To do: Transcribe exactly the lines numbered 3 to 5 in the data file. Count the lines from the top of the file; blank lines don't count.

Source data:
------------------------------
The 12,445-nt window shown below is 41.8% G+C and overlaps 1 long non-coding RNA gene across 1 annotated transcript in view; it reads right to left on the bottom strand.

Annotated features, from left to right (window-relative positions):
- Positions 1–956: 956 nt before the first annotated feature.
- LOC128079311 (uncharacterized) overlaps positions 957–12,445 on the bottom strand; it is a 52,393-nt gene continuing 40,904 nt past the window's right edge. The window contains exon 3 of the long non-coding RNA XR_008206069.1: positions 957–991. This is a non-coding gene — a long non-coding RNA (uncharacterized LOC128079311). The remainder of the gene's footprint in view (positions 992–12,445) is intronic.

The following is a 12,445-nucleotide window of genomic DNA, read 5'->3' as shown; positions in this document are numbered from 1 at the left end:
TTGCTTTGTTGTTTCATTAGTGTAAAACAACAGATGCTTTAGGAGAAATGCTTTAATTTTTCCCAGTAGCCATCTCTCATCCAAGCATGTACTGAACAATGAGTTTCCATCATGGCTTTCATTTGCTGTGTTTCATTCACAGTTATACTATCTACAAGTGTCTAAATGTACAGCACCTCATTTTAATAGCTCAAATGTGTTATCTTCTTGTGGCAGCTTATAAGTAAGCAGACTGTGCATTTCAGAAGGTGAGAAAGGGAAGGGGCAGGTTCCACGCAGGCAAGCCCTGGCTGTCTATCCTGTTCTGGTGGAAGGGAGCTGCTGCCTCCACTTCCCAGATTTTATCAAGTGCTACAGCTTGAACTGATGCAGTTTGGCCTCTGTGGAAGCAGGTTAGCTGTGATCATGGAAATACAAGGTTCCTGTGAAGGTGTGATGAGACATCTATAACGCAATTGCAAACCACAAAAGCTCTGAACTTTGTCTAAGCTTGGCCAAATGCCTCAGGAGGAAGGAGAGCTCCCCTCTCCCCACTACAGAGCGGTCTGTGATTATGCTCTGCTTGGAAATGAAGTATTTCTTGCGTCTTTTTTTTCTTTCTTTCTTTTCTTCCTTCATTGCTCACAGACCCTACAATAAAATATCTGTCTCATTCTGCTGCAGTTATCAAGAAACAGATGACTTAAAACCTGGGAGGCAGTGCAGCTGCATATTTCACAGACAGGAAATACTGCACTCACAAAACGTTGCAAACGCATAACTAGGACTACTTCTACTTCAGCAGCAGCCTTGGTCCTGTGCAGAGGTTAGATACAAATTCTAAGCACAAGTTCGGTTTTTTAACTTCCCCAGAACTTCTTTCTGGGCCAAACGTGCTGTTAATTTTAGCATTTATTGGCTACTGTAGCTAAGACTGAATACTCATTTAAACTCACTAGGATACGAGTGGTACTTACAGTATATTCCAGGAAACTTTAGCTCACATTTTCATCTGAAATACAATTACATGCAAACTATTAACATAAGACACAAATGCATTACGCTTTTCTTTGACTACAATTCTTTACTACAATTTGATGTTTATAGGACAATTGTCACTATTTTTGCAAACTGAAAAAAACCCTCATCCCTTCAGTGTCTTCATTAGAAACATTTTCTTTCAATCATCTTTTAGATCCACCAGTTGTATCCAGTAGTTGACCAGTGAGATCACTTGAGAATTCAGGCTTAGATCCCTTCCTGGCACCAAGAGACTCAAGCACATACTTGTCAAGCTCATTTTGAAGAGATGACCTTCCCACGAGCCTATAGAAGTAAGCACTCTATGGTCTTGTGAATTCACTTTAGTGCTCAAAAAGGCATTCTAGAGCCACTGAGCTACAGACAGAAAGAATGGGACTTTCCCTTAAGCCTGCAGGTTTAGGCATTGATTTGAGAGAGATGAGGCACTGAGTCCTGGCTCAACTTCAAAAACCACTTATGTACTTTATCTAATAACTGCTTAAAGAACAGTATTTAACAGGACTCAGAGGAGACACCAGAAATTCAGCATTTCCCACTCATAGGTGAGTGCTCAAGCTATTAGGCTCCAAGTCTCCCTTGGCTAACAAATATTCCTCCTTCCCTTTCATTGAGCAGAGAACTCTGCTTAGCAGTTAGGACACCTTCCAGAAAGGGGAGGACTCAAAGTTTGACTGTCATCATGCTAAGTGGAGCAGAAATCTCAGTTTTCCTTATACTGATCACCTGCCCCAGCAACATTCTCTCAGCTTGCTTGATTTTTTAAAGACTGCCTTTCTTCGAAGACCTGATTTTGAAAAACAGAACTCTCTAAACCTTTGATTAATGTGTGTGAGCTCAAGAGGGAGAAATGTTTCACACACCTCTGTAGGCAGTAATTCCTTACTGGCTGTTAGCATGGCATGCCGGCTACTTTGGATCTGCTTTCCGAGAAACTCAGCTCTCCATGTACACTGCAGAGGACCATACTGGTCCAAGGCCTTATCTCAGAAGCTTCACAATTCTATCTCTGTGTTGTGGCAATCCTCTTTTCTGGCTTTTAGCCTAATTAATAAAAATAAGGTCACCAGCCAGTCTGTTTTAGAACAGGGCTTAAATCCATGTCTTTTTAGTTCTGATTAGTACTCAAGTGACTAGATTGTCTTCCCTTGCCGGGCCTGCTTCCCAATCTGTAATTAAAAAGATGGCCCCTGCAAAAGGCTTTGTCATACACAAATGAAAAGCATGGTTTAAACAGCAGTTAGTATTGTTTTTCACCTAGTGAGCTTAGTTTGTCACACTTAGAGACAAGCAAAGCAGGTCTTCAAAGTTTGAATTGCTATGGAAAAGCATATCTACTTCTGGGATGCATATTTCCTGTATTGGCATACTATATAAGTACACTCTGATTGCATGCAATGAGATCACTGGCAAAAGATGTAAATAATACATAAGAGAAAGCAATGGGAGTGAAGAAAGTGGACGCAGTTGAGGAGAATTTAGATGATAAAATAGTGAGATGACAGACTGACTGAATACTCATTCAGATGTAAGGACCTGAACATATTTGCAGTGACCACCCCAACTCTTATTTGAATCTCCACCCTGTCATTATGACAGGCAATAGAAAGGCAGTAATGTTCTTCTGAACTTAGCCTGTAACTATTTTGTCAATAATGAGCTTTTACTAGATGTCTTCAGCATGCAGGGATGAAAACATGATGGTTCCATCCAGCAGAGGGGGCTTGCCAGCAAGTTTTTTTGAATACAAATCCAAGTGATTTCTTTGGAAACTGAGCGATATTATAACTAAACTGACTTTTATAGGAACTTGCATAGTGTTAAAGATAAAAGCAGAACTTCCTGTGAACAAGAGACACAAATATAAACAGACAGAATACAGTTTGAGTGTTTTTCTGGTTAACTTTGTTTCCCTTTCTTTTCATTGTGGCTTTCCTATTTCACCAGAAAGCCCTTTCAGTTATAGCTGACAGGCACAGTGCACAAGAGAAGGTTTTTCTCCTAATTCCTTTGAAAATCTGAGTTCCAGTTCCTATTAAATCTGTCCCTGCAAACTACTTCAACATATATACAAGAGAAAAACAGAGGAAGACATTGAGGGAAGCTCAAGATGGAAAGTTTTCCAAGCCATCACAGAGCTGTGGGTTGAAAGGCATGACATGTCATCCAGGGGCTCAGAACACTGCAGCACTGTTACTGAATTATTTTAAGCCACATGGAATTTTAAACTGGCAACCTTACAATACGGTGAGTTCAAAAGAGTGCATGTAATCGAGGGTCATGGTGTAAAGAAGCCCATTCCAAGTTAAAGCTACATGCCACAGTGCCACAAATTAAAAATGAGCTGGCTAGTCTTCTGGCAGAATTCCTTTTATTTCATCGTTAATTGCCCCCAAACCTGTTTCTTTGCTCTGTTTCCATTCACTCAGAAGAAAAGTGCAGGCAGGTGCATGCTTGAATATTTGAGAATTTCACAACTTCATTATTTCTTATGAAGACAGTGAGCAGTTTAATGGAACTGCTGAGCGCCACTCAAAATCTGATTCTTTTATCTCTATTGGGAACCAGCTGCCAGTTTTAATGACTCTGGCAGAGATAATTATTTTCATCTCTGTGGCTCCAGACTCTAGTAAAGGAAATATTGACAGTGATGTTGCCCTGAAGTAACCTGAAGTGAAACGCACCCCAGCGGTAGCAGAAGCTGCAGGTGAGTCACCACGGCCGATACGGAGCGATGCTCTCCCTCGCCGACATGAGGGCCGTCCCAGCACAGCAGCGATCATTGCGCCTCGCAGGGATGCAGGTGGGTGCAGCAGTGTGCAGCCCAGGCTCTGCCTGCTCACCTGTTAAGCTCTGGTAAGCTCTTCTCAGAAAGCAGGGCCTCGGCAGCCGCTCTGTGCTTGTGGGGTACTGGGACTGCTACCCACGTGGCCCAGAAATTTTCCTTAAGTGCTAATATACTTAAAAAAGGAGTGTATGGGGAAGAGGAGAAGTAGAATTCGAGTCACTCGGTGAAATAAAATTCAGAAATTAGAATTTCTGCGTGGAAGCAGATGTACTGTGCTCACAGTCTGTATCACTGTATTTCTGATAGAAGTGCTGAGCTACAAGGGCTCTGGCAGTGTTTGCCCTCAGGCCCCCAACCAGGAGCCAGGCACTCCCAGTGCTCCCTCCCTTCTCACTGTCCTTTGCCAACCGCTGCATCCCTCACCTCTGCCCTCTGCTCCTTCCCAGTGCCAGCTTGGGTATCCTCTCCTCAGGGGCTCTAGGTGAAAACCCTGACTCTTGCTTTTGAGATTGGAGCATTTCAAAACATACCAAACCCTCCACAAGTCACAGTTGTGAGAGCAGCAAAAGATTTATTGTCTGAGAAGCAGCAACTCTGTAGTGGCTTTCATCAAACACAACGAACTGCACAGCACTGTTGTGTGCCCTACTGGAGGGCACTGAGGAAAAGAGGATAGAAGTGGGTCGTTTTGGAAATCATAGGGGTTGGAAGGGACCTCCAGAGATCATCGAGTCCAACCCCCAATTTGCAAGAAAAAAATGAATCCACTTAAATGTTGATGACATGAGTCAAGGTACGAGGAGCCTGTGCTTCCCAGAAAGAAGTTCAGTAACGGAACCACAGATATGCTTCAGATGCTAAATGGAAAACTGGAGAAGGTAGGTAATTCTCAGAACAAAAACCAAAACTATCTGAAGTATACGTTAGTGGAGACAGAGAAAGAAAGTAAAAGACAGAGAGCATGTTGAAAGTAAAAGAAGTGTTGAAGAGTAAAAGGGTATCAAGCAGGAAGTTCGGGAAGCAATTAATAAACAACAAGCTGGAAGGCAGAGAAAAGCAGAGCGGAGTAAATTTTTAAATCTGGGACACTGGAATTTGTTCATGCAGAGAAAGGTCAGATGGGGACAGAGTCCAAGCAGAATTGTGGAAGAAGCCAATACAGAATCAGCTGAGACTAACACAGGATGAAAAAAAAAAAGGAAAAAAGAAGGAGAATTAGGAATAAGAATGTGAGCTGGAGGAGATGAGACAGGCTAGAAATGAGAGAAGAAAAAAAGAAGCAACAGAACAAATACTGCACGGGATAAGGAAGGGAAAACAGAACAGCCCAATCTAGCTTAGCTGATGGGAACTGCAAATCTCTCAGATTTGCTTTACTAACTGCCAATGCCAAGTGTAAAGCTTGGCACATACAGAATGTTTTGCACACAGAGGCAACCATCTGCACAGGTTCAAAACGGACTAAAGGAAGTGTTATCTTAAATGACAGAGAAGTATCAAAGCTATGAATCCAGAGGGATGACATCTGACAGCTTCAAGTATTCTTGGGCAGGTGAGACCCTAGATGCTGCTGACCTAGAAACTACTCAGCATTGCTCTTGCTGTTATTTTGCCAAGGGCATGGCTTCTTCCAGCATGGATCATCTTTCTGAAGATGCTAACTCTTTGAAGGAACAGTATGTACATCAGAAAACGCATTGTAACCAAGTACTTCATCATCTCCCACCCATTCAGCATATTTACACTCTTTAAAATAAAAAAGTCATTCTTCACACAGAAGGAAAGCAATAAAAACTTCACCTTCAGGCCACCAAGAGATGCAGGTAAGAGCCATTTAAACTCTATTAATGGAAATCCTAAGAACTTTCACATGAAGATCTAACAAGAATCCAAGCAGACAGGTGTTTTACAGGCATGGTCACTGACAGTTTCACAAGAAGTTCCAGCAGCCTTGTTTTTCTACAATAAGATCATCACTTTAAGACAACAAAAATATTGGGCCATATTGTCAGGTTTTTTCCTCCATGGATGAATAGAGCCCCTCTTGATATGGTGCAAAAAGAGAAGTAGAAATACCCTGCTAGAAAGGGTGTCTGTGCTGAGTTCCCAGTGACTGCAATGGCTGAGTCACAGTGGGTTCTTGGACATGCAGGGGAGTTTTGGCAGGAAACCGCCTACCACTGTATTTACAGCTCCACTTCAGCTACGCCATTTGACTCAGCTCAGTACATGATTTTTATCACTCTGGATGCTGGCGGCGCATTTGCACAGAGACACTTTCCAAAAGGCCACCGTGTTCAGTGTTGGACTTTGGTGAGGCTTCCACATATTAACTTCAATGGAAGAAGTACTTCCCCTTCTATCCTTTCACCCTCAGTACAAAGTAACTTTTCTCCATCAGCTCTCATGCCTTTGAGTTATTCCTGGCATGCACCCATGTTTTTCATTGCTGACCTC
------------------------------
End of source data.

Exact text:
- Positions 1–956: 956 nt before the first annotated feature.
- LOC128079311 (uncharacterized) overlaps positions 957–12,445 on the bottom strand; it is a 52,393-nt gene continuing 40,904 nt past the window's right edge. The window contains exon 3 of the long non-coding RNA XR_008206069.1: positions 957–991. This is a non-coding gene — a long non-coding RNA (uncharacterized LOC128079311). The remainder of the gene's footprint in view (positions 992–12,445) is intronic.

The following is a 12,445-nucleotide window of genomic DNA, read 5'->3' as shown; positions in this document are numbered from 1 at the left end: